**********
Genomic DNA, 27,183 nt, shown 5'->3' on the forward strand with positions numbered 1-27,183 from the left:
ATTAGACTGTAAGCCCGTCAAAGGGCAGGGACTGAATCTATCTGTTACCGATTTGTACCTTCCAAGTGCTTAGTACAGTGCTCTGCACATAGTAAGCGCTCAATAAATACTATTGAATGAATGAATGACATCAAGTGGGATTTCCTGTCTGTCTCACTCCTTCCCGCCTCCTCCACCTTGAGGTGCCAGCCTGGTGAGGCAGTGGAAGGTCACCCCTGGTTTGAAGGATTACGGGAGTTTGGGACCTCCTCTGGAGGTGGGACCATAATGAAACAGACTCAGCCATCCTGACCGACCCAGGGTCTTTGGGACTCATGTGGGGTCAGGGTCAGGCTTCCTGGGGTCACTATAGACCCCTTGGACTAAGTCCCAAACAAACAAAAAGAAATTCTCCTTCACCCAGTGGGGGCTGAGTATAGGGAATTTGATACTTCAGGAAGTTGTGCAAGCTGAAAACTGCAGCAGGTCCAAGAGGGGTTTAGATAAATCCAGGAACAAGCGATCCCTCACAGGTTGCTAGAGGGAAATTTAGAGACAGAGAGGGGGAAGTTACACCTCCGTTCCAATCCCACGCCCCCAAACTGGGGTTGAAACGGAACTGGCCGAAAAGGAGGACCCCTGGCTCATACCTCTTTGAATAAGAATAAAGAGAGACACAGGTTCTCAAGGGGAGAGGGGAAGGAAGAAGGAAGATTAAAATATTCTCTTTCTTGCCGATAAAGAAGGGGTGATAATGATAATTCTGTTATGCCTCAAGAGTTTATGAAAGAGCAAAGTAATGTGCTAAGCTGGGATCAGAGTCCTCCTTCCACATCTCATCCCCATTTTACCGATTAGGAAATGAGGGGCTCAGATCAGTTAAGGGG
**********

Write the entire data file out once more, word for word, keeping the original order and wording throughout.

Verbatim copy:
Genomic DNA, 27,183 nt, shown 5'->3' on the forward strand with positions numbered 1-27,183 from the left:
ATTAGACTGTAAGCCCGTCAAAGGGCAGGGACTGAATCTATCTGTTACCGATTTGTACCTTCCAAGTGCTTAGTACAGTGCTCTGCACATAGTAAGCGCTCAATAAATACTATTGAATGAATGAATGACATCAAGTGGGATTTCCTGTCTGTCTCACTCCTTCCCGCCTCCTCCACCTTGAGGTGCCAGCCTGGTGAGGCAGTGGAAGGTCACCCCTGGTTTGAAGGATTACGGGAGTTTGGGACCTCCTCTGGAGGTGGGACCATAATGAAACAGACTCAGCCATCCTGACCGACCCAGGGTCTTTGGGACTCATGTGGGGTCAGGGTCAGGCTTCCTGGGGTCACTATAGACCCCTTGGACTAAGTCCCAAACAAACAAAAAGAAATTCTCCTTCACCCAGTGGGGGCTGAGTATAGGGAATTTGATACTTCAGGAAGTTGTGCAAGCTGAAAACTGCAGCAGGTCCAAGAGGGGTTTAGATAAATCCAGGAACAAGCGATCCCTCACAGGTTGCTAGAGGGAAATTTAGAGACAGAGAGGGGGAAGTTACACCTCCGTTCCAATCCCACGCCCCCAAACTGGGGTTGAAACGGAACTGGCCGAAAAGGAGGACCCCTGGCTCATACCTCTTTGAATAAGAATAAAGAGAGACACAGGTTCTCAAGGGGAGAGGGGAAGGAAGAAGGAAGATTAAAATATTCTCTTTCTTGCCGATAAAGAAGGGGTGATAATGATAATTCTGTTATGCCTCAAGAGTTTATGAAAGAGCAAAGTAATGTGCTAAGCTGGGATCAGAGTCCTCCTTCCACATCTCATCCCCATTTTACCGATTAGGAAATGAGGGGCTCAGATCAGTTAAGGGG